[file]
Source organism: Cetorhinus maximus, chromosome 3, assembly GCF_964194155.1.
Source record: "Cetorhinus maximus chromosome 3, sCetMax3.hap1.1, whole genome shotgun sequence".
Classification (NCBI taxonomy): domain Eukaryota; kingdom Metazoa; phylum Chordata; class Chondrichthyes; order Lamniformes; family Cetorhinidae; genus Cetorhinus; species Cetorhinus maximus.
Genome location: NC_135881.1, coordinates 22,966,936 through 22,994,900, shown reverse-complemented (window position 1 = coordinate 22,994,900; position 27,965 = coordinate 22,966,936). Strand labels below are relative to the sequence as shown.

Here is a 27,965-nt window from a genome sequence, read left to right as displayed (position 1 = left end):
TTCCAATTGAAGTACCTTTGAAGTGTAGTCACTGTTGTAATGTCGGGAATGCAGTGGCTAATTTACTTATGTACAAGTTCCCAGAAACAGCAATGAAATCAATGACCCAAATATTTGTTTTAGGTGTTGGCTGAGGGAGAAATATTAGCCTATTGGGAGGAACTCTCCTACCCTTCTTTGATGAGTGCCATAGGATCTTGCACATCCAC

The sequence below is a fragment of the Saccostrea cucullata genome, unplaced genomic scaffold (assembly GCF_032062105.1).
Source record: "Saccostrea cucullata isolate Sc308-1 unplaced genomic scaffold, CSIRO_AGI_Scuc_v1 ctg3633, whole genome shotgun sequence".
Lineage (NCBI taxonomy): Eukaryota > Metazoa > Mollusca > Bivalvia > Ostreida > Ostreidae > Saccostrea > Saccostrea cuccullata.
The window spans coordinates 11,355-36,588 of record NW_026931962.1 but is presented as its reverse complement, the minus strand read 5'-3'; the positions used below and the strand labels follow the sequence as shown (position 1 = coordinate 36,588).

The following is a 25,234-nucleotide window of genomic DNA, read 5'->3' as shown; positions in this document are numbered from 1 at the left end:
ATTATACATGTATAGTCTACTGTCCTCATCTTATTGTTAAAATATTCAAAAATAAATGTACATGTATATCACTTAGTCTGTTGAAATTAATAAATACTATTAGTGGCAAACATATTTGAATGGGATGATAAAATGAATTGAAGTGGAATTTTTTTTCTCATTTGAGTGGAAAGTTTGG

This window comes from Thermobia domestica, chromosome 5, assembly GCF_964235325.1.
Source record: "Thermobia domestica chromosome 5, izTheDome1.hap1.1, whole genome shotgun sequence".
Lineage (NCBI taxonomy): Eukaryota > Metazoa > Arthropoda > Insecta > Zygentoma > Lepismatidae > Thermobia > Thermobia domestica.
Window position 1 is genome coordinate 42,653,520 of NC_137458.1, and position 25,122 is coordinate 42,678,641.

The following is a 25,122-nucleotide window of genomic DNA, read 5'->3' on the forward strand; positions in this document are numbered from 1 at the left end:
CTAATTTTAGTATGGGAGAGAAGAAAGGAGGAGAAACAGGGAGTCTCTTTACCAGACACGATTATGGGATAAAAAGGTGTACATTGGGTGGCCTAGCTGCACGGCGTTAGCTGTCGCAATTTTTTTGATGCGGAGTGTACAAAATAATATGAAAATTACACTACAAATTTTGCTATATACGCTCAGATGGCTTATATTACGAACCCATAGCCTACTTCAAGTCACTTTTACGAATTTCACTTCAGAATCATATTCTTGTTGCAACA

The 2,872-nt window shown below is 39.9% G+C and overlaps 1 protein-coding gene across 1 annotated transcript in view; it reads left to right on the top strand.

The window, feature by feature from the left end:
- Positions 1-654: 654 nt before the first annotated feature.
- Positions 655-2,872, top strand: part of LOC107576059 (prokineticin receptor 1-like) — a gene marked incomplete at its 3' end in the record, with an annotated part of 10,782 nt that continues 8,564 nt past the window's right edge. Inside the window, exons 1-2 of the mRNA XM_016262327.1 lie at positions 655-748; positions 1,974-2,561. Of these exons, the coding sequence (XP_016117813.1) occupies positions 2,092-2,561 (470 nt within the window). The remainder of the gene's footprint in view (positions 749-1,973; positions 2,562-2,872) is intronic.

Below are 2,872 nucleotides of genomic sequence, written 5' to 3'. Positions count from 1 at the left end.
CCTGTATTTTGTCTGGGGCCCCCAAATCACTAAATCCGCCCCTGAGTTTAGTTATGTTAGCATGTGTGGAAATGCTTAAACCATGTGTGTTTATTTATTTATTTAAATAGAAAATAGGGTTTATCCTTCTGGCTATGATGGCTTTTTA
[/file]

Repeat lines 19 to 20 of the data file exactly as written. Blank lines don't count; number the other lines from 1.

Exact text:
The 2,872-nt window shown below is 39.9% G+C and overlaps 1 protein-coding gene across 1 annotated transcript in view; it reads left to right on the top strand.

The window, feature by feature from the left end: